This happens in the context of a messy and fallen world so that:

“Over the years you will got through seasons in which you have to learn to love a person who you didn’t marry, who is something of a stranger. You will have to make changes that you don’t want to make, and so will your spouse. The journey may eventually take you into a strong tender, joyful marriage. But it is not because you married the perfectly compatible person. That person doesn’t exist.”[8]

Don’t lose sight in those sobering words of the wonderful hope that “a strong tender, joyful marriage” is possible but don’t try and find it through the fairytale.

A second reason why we buy into the compatibility myth is because:

We are thinking about relationships in contract terms where we partner up with someone in order to get something out of it for me.

In other words, sin causes us to be selfish.  I expect sexual fulfilment, the best cooking, stimulating conversation, a comfortable house to live in, clever, polite, talented children etc and I expect my spouse to deliver those things to me. Why? Well, very simply because I’m worth it and I deserve it. Oh, and I’ve used the more obviously “worldly” desires here but I think we can do the same with more spiritualised examples.

At some point, we just need to be direct with ourselves and each other and say “Get over yourself.”  Or, as the apostle Paul would put it

“Submit to one another out of reverence for Christ” (Ephesians 5:21).

I should not go into marriage expecting everything to be worked out for me and for my spouse to meet my needs. Indeed, if I look to them for satisfaction, fulfilment etc then I place a heavy, unfair burden on then and I risk an idolatrous relationship. Rather, as Keller argues in his book, we go into the marriage on the basis of having already received God’s lavious grace poured out on our lives.

Don’t put the cart before the horse

Quite often I’ve heard the reasoning go something like this. “Sex is an incredible gift from God and he really wants you to enjoy it. However, there’s a right time and place to enjoy it -and that is in marriage.”

Now, to some extent that’s not a bad reason but I think it falls short. It has got things the wrong way around. Sex is the gift and whilst we are to enjoy it in marriage, the primary focus is on “when do I get to unwrap the present I’ve been desperately looking forward to.”

Here are two “present” examples to help us see this. The first one is of the child walking into the lounge on Christmas morning and seeing their presents around the tree. Their eyes are on one big present wrapped in shiny paper. That’s all they care about and so they can’t really enjoy opening all the other presents until they get to that one. To take it further, suppose that actually the big present isn’t the one that has cost the most, wasn’t the primary present that his parents bought him. Suppose that present lies neglected in a corner, unopened.

The second example is of a child opening their big present.  It’s some kind of electronic device. Their dad says to them “You’ll need this too.” It’s a smaller package. They unwrap it to find a set of batteries. In our reasoning, we treat sex as the present and marriage as the batteries that enable us to enjoy the gift. But what if marriage is the present and sex is more like the batteries.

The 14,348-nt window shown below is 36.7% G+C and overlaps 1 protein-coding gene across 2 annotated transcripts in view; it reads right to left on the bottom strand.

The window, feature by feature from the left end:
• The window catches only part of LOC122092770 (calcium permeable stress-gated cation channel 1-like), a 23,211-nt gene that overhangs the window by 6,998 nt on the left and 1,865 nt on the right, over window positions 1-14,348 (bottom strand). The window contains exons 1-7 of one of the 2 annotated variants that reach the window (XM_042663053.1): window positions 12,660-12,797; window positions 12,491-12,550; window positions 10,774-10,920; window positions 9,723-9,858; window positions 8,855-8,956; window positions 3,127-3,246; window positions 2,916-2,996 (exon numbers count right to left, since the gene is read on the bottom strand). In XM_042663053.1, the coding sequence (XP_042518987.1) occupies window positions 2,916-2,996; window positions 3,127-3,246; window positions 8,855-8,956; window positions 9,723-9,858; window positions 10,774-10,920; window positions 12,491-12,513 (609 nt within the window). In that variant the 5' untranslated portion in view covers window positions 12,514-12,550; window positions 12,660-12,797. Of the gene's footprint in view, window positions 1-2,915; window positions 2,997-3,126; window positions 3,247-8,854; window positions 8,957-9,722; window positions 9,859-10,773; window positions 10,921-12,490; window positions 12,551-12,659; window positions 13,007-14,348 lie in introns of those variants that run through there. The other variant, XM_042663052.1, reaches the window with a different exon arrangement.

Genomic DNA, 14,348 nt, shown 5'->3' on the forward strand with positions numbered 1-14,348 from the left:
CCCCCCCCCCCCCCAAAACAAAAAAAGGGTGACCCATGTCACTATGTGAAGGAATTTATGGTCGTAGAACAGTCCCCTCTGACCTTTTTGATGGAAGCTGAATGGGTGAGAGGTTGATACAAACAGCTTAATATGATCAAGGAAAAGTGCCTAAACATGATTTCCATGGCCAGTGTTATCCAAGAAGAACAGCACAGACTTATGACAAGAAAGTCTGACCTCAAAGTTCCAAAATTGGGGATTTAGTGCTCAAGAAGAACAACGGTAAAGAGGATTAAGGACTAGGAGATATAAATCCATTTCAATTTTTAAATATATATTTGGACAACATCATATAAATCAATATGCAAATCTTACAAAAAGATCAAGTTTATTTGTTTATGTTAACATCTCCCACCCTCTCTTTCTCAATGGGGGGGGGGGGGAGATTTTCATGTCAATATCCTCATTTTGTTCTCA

God gives us this incredible gift of marriage. It’s something to be enjoyed. This is actually a gift both to the couple and to the wider church.  You see, in marriage we are meant to serve God’s purposes.  One of the subsidiary gifts that God gives to help us enjoy and fulfil the purposes of our marriage is sexual union.

The commitment question

In our last article, we saw that marriage locks us in to a faithful relationship. This helps us to see a very practical reason for why we should wait until marriage. Sex makes us exposed and vulnerable to our partner. Sex draws us into precious and fragile intimacy.  Sex is risky.  Going into sex on the basis that if the other person or the experience does not match up then I will quit once again is dangerous and destructive.

When you get married, you commit to that person “For richer, for poorer. For better for worse. In sickness and in health. Until death do us part.”  In other words, I don’t give up, opt out, walk away if the sex does not meet my expectation. Sex seals a covenant union.

Impossible?

Finally, when we say no to temptation we act as witnesses to the Gospel. We say that we trust God through his Holy Spirit to come and fill us  to enable us to resist temptation and to bear the fruit of the Spirit which includes self-control.

[1] We’ve already published articles on dating a non-Christian and marriage and divorce. Check out https://faithroots.net/2017/06/26/can-a-christian-date-a-non-christian/ and https://faithroots.net/2017/07/20/why-marriage-is-permanent/

[2] Exodus 22:16-17.

[3] 1 Corinthians 7:2,

[4] Hewbrews 13:4.

[5] Tim Keller, The Meaning of Marriage, 37.

[6] Tim Keller, The Meaning of Marriage, 37.

[7] Tim Keller, The Meaning of Marriage, 38.

[8] Tim Keller, The Meaning of Marriage, 39.